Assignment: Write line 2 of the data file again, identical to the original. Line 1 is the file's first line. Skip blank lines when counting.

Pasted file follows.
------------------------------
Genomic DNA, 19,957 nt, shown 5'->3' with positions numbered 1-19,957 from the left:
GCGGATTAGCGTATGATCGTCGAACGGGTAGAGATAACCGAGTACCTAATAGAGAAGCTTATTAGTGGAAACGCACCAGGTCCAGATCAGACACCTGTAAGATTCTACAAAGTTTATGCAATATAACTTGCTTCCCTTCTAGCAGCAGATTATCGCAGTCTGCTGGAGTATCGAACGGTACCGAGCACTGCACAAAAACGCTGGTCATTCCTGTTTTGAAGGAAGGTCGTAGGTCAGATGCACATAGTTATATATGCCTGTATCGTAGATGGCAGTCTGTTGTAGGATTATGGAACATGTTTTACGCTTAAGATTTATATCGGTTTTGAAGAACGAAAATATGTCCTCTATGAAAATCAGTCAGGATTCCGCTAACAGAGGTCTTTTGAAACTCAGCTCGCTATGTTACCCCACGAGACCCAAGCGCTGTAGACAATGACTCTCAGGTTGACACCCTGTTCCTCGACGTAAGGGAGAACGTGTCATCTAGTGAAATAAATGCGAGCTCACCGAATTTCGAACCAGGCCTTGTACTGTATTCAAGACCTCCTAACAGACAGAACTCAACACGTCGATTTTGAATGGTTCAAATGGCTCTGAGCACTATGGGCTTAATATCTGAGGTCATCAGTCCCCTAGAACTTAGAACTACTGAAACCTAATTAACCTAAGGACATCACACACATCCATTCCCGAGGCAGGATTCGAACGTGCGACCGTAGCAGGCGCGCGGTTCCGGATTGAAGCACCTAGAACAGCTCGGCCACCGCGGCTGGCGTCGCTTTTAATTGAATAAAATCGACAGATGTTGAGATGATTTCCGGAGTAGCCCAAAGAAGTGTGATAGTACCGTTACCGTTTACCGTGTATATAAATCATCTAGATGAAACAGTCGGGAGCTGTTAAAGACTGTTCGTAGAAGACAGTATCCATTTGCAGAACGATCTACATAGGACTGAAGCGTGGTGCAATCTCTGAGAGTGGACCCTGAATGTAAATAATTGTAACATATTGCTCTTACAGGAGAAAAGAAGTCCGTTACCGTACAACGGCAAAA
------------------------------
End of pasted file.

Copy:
GCGGATTAGCGTATGATCGTCGAACGGGTAGAGATAACCGAGTACCTAATAGAGAAGCTTATTAGTGGAAACGCACCAGGTCCAGATCAGACACCTGTAAGATTCTACAAAGTTTATGCAATATAACTTGCTTCCCTTCTAGCAGCAGATTATCGCAGTCTGCTGGAGTATCGAACGGTACCGAGCACTGCACAAAAACGCTGGTCATTCCTGTTTTGAAGGAAGGTCGTAGGTCAGATGCACATAGTTATATATGCCTGTATCGTAGATGGCAGTCTGTTGTAGGATTATGGAACATGTTTTACGCTTAAGATTTATATCGGTTTTGAAGAACGAAAATATGTCCTCTATGAAAATCAGTCAGGATTCCGCTAACAGAGGTCTTTTGAAACTCAGCTCGCTATGTTACCCCACGAGACCCAAGCGCTGTAGACAATGACTCTCAGGTTGACACCCTGTTCCTCGACGTAAGGGAGAACGTGTCATCTAGTGAAATAAATGCGAGCTCACCGAATTTCGAACCAGGCCTTGTACTGTATTCAAGACCTCCTAACAGACAGAACTCAACACGTCGATTTTGAATGGTTCAAATGGCTCTGAGCACTATGGGCTTAATATCTGAGGTCATCAGTCCCCTAGAACTTAGAACTACTGAAACCTAATTAACCTAAGGACATCACACACATCCATTCCCGAGGCAGGATTCGAACGTGCGACCGTAGCAGGCGCGCGGTTCCGGATTGAAGCACCTAGAACAGCTCGGCCACCGCGGCTGGCGTCGCTTTTAATTGAATAAAATCGACAGATGTTGAGATGATTTCCGGAGTAGCCCAAAGAAGTGTGATAGTACCGTTACCGTTTACCGTGTATATAAATCATCTAGATGAAACAGTCGGGAGCTGTTAAAGACTGTTCGTAGAAGACAGTATCCATTTGCAGAACGATCTACATAGGACTGAAGCGTGGTGCAATCTCTGAGAGTGGACCCTGAATGTAAATAATTGTAACATATTGCTCTTACAGGAGAAAAGAAGTCCGTTACCGTACAACGGCAAAA